The agony of defeat at home continues to dog Indy Eleven.
The team won its fall season opener on July 12 in an away game against the Carolina RailHawks, but Saturday the team fell at home as the hotly contested but ultimately uneven match concluded 2-1 — with the Rowdies delivering their kill shot in the 89th minute. Uneven because, while Indy had more attacks (64 to Tampa's 53) and even tallied 53 percent of the possession, Tampa had 35 dangerous attacks to Indy's 23. Coupled with some unfortunate defensive lapses and unconsummated opportunities in front of the Rowdies' goal, the match ended in disappointment for the hometown crowd.
The Rowdies' offense came out strong against Indy in the first half, with wave upon wave of attack, but Indy's Brazilian star Kléberson put the first point of the evening on the board 38 minutes into match, assisted by Blake Smith. The Rowdies, however, scored their equalizer within five minutes, leaving the score tied at the half.
Both teams came out fighting in the second half, but Georgi Hristov capitalized on a pass crossed from teammate Brian Shriver less than two minutes before the end of regulation time, sucking the life out of the stadium.
A sell-out crowd of 10,555 — the second-highest attendance following the team's inaugural spring season opener on April 12 — packed the stands.
On a brighter note, the fans were able to show their appreciation for DaMarcus Beasley, an Indiana native who anchored the left side of the U.S. Men's National Team in the 2014 World Cup in Brazil.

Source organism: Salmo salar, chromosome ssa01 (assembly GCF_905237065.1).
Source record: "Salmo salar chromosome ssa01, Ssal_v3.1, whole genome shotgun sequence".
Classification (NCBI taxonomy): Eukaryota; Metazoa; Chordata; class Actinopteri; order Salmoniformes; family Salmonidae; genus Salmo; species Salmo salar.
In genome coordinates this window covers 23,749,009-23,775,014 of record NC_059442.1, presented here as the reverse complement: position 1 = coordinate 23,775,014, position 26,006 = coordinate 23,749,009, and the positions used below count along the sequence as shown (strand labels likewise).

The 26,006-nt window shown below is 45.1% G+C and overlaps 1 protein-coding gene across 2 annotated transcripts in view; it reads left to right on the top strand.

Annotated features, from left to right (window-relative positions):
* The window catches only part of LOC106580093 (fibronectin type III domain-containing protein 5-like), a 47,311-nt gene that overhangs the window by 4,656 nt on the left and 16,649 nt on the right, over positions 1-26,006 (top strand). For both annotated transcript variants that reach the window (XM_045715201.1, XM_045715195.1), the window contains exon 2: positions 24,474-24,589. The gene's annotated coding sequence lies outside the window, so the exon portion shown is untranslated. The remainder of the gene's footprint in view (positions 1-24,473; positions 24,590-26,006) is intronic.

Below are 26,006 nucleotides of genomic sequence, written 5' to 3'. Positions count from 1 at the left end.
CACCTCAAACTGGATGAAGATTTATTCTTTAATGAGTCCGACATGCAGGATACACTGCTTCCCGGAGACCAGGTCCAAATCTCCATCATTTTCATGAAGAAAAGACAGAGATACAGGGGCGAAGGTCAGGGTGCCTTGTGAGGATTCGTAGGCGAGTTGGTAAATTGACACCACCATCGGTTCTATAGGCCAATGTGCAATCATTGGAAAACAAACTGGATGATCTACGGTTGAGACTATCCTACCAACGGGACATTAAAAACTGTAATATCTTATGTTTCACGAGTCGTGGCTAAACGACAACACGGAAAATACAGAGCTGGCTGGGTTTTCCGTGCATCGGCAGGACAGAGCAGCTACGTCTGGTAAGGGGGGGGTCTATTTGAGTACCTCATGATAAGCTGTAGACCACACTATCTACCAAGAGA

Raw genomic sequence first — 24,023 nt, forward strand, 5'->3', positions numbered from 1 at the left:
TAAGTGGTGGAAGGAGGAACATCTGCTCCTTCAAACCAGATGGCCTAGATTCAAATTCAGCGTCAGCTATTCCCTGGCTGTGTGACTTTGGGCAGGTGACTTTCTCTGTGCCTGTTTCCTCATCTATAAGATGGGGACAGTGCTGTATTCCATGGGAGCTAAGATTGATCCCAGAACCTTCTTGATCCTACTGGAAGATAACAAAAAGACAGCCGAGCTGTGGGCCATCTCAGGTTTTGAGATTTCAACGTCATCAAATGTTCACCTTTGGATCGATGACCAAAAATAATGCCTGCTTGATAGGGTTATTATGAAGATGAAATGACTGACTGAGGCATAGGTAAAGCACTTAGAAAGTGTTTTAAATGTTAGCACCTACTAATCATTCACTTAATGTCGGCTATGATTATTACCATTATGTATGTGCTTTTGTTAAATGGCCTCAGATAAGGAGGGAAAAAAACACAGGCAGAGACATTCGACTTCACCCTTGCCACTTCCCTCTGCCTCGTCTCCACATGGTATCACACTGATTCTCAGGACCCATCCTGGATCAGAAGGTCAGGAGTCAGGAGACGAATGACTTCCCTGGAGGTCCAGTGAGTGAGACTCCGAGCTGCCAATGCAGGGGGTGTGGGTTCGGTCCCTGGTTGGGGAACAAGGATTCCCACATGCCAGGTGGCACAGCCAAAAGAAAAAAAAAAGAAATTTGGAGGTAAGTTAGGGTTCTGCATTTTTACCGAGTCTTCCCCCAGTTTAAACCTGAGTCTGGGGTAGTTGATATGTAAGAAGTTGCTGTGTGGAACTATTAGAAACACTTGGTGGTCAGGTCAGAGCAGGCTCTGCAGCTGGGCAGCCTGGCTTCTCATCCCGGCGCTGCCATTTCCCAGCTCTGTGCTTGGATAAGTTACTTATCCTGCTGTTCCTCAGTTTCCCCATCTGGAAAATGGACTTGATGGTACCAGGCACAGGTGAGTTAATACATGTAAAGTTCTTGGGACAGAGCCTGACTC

Beasley, who joined the pre-game festivities at the Eleven game, also spent time during his trip home to visit with his family and campers attending the Beasley National Soccer School in Fort Wayne.
Following the game, Indy defender Jaime Frias offered a straightforward assessment of what he is seeing on the field.
"We always lose on our own mistakes," Frias said. "We had chances to win that we didn't score."
The final 10 minutes the defense should have been clearing long balls in instead of trying to play the ball out with shorter passes of the back, Frias observed, noting that the team as a whole must be more concentrated during the last 10 minutes.
"it's little things we have to figure out," he said.
NUVO also asked defender Eric Norales for his analysis. He observed that in the first 30 minutes of the game, Tampa Bay owned the attack, coming at Indy again and again. But, he said, Indy stayed focused and proved they could absorb the pressure. To take their game to the next level, Norales said the players must have "more faith in ourselves having the ball; everybody needs to have better personality in having the ball and not being afraid to get it."